Never Too Young to Make a Difference


NWF Volunteers at Truxton Park
Volunteers of all ages at Truxton Park

Annapolis Recreation and Parks and National Wildlife Federation’s Chesapeake Mid-Atlantic Regional Centercollaborated on a restoration project at Truxtun Park on Aug. 16, spreading woodchips along two heavily used trails, cleaning up trash along the water trail, and placing grass seed and straw at the entrance to the trail.

Kids at Work

No fewer than 35 Cub Scouts from Annapolis Pack 366, kids and parents brought shovels and rakes to get the work done.  The project is part of a larger initiative to certify Annapolis, MD as an NWF Community Wildlife Habitat.

As we gathered at the head of the trail, Marisa Wittlinger, Environmental Programs Coordinator for City of Annapolis, highlighted the importance of the restoration work. She talked of erosion and how sediment and trash enters the local waterways through run-off. She spoke of solutions to erosion problems and gave examples of how the work they would be doing would impact the health of the Bay. After thanking the kids and handing out gloves, shovels, and rakes, we set out on the first trail.

Truxton Park Volunteers
Trash clean-up along an eroded water trail.

Never Too Young to Start!

For most of the kids, some as young as 3 years old, it was the first time they had volunteered. Speaking with parents as we moved along the trail, I heard the same message, “It feels great getting my kids outside doing this kind of work. I would have never guessed they could have so much fun with a shovel!”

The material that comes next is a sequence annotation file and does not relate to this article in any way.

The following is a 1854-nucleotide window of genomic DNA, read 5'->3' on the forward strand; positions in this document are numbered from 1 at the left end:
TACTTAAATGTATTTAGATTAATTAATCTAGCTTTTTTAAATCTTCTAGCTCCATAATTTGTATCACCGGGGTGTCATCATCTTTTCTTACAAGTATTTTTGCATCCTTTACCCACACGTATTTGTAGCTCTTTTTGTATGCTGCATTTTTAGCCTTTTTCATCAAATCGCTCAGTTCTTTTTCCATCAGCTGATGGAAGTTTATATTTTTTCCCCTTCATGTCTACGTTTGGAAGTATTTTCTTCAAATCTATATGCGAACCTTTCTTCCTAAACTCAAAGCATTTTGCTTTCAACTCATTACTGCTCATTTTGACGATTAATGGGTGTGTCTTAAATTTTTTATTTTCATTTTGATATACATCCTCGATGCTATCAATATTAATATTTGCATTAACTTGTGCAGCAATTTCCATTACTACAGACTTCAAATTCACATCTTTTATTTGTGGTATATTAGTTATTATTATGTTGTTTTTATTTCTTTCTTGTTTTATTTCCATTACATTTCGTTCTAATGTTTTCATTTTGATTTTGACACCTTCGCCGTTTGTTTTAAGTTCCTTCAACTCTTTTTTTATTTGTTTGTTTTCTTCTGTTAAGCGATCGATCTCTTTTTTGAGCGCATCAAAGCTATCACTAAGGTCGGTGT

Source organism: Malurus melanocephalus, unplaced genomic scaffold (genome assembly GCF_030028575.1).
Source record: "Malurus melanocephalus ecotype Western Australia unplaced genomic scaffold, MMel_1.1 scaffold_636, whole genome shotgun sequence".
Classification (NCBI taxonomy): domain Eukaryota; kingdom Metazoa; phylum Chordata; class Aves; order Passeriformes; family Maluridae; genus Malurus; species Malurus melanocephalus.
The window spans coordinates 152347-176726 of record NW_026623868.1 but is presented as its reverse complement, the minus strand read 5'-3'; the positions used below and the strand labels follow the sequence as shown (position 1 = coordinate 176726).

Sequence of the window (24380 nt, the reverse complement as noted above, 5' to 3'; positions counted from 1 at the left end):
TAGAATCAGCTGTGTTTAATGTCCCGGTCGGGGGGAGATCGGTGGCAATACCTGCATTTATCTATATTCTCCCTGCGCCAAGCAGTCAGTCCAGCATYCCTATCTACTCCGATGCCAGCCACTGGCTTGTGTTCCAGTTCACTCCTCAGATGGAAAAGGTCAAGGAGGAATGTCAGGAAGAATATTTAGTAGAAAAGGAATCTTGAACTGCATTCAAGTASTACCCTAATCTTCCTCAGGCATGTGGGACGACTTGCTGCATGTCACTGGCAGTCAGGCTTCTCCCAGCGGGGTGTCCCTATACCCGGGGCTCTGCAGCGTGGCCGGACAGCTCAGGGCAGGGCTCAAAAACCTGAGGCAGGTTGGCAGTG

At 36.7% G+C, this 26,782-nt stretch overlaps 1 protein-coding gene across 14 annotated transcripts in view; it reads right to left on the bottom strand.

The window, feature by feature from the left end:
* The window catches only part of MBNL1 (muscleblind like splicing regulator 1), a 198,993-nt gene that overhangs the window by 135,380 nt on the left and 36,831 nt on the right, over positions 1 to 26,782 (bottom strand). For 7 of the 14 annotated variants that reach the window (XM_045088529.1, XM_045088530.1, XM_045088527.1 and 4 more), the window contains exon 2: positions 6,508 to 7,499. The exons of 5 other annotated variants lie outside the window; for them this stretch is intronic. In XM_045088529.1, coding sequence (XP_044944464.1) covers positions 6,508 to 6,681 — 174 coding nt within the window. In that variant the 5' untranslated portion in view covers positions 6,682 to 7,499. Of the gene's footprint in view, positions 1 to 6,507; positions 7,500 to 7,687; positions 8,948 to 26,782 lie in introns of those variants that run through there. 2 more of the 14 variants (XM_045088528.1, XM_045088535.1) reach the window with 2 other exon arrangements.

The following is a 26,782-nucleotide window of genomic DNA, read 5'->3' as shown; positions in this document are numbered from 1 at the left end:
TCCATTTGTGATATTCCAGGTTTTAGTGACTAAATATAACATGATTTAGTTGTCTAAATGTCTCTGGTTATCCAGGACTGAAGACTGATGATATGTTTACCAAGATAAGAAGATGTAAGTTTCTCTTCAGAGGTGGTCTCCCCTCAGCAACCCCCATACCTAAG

Throughout the morning I overheard kids talking about erosion and pollution, sophisticated topics for 7- and 8-year-olds.

“This is really sad how people leave their trash. Don’t they know it is going in the water?”, asked one of the boys.

“In the end, we will conserve only what we love, we will love only what we understand, and we understand only what we are taught.” – Baba Dioum

Planning for Our Future

Throughout the morning, teachable moments presented themselves. NWF and Annapolis Recreation and Parks’ staff answered questions about what kids were seeing in the nature around them. Using nature as an “outdoor classroom”, staff pointed out areas of extreme erosion and how it impacts trees’ root systems. At the conclusion of the morning’s work, we gathered at the trail head.  It was clear from looking at these proud kids that we had started them on a journey of becoming future stewards of our environment.

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